# Statement on the Fibonacci sequence

Question: Let $n,m,\in\mathbb{N^*}$ with $n>1$ and let $u_n$ denote the $n$-th term of the Fibonacci sequence, then $$u_{n+m}=u_{n-1}u_m+u_nu_{m+1}$$

I know these theorems:

1. Two consecutive terms of the Fibonacci sequence are relatively prime.
2. The Fibonacci sequence, we have $u_n\mid u_m\Longleftrightarrow n\mid m$
3. In the Fibonacci sequence, we have $(u_m,u_n)=u_{(m,n)}$I tried:

I) $n=2$ then $$u_{m+2}=u_1u_m+u_2u_{m+1}\Longrightarrow u_{m+2}=u_m+u_{m+1}\;\;\;OK$$

II) Hypothesis: $$u_{n+m}=u_{n-1}u_m+u_{n}u_{m+1}$$

III) Thesis: $$u_{n+m+1}=u_{n}u_m+u_{n+1}u_{m+1}$$

Show:$$u_{n+m+1}=\underbrace{u_{n+m}}_{\text{hypot.}}+u_{n+m-1}=\\=u_{n-1}u_m+u_{n}u_{m+1}+u_{n+m-1}$$ and now?

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I would use induction, you know $u_{1+m} = u_0u_m + u_1u_{m+1}$ and $u_{2+m} = u_1u_m + u_2u_{m+1}$. Then use induction. – Daniel Fischer Aug 15 '13 at 15:18
@DanielFischer I have great difficulty making induction with two "letters" in trouble, could a little more detail? – marcelolpjunior Aug 15 '13 at 15:22
Keep $m$ fixed. Then induct over $n$. "Let $m \in \mathbb{N}$. Then for all $n \in \mathbb{N}$, we have $u_{m+n} = u_{n-1}u_m + u_nu_{m+1}$." – Daniel Fischer Aug 15 '13 at 15:28
@marcelolpjunior, cut-the-knot.org/arithmetic/algebra/FibonacciGCD.shtml and math.hmc.edu/funfacts/ffiles/20004.5.shtml -- Observe that $1),2)$ are corollary of $3)$ – lab bhattacharjee Aug 15 '13 at 15:29
Then @DanielFischer, $$u_{m+2}=u_m+u_{m+1}\;\;?$$It is consistent with the Fibonacci sequence. – marcelolpjunior Aug 15 '13 at 15:37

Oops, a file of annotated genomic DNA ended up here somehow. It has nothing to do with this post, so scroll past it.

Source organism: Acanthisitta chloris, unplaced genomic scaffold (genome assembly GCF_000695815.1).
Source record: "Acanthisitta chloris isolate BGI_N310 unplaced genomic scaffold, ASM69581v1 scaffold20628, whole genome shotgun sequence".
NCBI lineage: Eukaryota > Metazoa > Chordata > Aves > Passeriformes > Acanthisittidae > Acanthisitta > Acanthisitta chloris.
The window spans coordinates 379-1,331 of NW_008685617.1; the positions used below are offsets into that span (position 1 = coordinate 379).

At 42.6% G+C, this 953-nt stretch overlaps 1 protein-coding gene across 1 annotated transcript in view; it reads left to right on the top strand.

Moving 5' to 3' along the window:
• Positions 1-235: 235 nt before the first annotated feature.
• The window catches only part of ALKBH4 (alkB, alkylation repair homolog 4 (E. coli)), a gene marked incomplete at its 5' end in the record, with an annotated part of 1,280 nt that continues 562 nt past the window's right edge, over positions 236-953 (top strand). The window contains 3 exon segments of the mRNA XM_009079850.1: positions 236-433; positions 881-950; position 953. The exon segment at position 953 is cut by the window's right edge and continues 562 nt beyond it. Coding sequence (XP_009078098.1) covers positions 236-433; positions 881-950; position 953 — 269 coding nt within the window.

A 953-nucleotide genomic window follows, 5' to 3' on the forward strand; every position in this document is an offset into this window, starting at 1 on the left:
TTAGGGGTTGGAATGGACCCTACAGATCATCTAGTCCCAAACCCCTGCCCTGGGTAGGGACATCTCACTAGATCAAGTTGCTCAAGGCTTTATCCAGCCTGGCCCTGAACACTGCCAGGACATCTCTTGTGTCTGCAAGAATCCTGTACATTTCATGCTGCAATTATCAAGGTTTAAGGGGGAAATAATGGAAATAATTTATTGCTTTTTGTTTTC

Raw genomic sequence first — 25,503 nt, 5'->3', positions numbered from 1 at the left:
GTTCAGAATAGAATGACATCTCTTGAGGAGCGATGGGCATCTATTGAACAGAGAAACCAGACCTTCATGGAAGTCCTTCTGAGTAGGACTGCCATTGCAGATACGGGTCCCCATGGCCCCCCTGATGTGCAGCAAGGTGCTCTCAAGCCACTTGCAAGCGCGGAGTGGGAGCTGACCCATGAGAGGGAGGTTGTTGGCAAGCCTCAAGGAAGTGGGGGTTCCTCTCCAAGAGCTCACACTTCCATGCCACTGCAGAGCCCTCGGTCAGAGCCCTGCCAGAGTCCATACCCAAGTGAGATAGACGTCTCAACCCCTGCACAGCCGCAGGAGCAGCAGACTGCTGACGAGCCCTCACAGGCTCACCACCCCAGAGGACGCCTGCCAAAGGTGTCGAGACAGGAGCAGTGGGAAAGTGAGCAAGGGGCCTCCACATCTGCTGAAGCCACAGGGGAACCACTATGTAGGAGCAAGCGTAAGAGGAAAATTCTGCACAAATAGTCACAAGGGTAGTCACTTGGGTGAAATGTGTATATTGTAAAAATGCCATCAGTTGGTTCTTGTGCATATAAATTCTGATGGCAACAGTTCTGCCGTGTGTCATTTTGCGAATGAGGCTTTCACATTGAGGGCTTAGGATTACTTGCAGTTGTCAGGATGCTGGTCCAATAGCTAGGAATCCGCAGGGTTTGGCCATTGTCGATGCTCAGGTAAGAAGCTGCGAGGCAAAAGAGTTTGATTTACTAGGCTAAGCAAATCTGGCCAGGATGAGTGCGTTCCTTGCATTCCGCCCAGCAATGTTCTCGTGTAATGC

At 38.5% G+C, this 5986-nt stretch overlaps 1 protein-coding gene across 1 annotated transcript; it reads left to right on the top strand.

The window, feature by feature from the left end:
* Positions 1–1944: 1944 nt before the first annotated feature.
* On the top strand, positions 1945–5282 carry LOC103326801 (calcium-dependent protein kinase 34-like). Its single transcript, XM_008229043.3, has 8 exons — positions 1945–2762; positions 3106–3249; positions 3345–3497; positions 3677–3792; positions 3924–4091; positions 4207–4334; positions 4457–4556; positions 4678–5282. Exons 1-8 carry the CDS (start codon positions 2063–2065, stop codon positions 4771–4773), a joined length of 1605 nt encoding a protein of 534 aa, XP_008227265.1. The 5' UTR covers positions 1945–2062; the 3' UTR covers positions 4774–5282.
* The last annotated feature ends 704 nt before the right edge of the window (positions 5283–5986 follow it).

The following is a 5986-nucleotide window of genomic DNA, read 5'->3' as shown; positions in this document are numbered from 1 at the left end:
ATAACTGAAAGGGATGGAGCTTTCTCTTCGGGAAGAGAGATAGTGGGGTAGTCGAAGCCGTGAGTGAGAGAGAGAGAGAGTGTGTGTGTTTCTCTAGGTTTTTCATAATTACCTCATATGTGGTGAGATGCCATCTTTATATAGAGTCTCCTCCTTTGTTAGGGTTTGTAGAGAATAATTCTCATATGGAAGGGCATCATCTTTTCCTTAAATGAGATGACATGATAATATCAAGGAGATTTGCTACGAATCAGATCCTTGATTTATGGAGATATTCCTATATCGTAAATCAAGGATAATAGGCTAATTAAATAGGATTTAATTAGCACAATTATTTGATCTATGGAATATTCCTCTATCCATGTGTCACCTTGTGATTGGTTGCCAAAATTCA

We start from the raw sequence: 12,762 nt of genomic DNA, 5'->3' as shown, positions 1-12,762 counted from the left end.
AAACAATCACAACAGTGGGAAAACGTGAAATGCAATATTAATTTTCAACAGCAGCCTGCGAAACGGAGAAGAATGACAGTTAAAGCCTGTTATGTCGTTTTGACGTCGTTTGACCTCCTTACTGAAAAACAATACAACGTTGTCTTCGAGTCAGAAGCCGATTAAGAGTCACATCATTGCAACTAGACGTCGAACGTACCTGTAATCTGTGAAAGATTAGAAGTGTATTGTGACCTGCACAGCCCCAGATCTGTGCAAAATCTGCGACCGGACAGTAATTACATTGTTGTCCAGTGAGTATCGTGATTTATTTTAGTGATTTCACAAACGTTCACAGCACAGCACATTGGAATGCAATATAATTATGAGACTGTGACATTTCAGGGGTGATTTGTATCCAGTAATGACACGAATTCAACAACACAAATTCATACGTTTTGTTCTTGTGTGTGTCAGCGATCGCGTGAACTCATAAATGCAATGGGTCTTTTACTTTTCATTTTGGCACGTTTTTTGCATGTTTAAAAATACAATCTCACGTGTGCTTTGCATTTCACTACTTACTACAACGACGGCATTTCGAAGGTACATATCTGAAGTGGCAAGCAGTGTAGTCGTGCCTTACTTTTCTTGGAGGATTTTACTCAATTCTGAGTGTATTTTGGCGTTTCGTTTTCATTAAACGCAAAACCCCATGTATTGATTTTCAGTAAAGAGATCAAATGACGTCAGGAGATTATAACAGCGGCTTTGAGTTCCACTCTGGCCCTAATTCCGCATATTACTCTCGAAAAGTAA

One slick way -- which actually was supposed to be a motivating example for the linear algebra course I am currently teaching, but I already spent the first two lectures on other motivating examples without getting to it -- is to make use of matrix multiplication. Namely, if

$M = \left[ \begin{array}{cc} 1 & 1 \\ 1 & 0 \end{array} \right]$

then for all positive integers $n$,

$M^n = \left[ \begin{array}{cc} F_{n+1} & F_n \\ F_n & F_{n-1} \end{array} \right]$.

This is very straightforward to prove by induction. And it is amazing how many of the basic identities about Fibonacci numbers drop right out of it. Yours certainly does, simply using $M^{m+n} = M^m M^n$.

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Very nice! Also glad to hear that this is used "worldwide" as a motivational example in linear algebra courses. Another possible spot to use this is when you diagonalize $M$ and derive Binet's formula by calculating $M^n$ with the aid of the diagonalization. – Jyrki Lahtonen Aug 15 '13 at 15:55
@Jyrki: Yes, I will derive Binet's formula in that way as well. – Pete L. Clark Aug 17 '13 at 5:19

Let's prove this using induction:

First we'll prove that it holds for one case and the we'll just add 1 to m and 1 to n:

Step 1:Basis

$n = 2, m = 1$

$$U_3 = U_1*U_1 + U_2*U_2$$ $$U_3 = 1*1 + 1*1$$ $$U_3 = 2\text{, which is true}$$

$n = 2, m = 2$

$$U_4 = U_1*U_2 + U_2*U_3$$ $$U_4 = 1*1 + 1*2$$ $$U_4 = 3\text{, which is true}$$

$n = 3, m = 1$

$$U_4 = U_2*U_1 + U_3*U_2$$ $$U_4 = 1*1 + 2*1$$ $$U_4 = 3\text{, which is true}$$

Step 2:Inductive hypothesis

In the basis we've shown that it works for at least two consecutive numbers, so the statement holds for at least one pair of $U_{n+m}$ and $U_{n+m+1}$